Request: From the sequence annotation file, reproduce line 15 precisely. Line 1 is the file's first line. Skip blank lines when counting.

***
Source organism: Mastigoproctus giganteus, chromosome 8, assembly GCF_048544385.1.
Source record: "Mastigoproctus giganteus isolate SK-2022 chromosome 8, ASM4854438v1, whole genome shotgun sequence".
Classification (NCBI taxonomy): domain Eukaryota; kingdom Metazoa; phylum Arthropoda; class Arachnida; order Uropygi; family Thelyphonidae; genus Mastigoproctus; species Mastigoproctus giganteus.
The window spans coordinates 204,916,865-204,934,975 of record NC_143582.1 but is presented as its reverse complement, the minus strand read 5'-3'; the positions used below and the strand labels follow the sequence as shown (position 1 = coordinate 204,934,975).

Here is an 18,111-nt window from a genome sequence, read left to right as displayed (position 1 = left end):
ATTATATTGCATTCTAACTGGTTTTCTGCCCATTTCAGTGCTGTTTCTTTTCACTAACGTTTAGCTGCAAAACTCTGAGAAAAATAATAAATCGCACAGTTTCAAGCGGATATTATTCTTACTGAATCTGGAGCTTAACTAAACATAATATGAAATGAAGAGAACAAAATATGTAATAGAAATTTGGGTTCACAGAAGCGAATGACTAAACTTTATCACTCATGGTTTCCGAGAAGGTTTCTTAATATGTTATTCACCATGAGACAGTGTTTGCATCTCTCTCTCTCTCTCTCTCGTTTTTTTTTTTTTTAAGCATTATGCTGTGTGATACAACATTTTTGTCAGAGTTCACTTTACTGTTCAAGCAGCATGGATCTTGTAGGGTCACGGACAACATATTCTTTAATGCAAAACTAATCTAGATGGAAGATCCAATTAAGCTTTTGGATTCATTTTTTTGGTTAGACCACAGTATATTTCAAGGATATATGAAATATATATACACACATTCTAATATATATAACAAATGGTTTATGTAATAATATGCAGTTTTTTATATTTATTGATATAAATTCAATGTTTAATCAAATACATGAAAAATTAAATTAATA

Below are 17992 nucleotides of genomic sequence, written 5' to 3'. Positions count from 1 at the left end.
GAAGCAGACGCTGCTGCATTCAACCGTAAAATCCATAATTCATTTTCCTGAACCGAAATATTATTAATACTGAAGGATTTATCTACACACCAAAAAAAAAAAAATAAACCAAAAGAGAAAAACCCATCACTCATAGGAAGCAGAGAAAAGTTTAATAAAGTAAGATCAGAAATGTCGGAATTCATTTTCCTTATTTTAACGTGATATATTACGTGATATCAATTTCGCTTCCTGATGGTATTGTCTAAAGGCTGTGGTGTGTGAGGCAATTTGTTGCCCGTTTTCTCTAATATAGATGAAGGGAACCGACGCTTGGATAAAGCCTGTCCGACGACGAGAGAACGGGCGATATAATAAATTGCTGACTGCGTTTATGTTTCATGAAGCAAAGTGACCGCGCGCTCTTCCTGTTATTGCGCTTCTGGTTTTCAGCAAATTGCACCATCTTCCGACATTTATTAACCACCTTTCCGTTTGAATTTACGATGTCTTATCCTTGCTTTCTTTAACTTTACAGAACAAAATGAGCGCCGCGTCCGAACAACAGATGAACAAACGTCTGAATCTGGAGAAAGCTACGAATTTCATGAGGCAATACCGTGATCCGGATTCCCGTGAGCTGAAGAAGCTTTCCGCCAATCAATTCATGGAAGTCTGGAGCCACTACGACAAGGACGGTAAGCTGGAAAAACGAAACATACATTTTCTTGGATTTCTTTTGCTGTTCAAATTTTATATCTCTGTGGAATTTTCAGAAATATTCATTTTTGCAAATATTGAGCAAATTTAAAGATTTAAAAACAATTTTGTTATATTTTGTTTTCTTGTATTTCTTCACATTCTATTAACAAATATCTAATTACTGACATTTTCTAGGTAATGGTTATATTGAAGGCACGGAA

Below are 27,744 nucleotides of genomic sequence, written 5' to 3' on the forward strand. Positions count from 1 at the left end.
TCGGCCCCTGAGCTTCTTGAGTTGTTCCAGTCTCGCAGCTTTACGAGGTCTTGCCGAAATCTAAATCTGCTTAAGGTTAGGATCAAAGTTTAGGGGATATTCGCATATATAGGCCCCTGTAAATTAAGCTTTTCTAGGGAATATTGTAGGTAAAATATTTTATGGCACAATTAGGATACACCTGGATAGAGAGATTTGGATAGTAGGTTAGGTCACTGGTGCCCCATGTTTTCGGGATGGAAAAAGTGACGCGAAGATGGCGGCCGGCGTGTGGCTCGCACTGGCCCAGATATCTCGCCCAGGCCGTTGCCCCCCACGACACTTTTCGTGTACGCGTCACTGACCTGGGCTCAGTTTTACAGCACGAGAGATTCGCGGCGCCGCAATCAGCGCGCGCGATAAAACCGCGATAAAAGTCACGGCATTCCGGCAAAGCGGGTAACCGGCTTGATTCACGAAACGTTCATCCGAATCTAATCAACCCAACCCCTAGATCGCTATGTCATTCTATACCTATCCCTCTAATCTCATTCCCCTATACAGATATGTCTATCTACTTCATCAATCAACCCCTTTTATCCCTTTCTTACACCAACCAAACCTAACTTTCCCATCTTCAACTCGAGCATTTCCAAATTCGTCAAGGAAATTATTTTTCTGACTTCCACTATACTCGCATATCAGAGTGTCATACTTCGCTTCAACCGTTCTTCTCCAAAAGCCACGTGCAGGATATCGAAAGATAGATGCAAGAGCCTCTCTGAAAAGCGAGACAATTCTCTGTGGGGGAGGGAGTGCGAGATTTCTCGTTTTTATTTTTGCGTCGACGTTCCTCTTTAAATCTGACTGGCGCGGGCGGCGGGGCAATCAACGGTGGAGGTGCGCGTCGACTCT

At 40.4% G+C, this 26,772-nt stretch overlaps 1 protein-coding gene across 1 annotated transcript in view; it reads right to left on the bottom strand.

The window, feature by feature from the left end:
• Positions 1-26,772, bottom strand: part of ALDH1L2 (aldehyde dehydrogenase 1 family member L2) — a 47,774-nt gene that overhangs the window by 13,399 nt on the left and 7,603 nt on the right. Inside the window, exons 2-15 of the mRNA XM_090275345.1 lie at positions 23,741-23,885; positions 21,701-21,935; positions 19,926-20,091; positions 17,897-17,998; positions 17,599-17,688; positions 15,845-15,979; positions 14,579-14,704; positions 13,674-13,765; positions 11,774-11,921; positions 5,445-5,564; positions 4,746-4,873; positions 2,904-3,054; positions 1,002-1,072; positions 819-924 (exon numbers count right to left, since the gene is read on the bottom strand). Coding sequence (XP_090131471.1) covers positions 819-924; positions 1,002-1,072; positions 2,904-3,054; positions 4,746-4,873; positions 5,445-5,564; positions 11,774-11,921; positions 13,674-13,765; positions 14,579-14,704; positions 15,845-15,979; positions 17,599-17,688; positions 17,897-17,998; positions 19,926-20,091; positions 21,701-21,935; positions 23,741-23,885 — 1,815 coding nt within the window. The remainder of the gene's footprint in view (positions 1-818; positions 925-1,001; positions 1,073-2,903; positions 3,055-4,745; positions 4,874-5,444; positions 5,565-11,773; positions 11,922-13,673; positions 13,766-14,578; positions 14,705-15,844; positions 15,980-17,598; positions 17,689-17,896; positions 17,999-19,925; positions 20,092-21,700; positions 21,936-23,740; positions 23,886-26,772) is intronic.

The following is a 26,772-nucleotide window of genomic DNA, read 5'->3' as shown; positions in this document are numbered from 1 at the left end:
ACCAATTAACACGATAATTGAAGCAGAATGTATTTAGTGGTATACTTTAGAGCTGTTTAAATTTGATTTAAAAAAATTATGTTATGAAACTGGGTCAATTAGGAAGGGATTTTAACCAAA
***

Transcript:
ACCAATTAACACGATAATTGAAGCAGAATGTATTTAGTGGTATACTTTAGAGCTGTTTAAATTTGATTTAAAAAAATTATGTTATGAAACTGGGTCAATTAGGAAGGGATTTTAACCAAA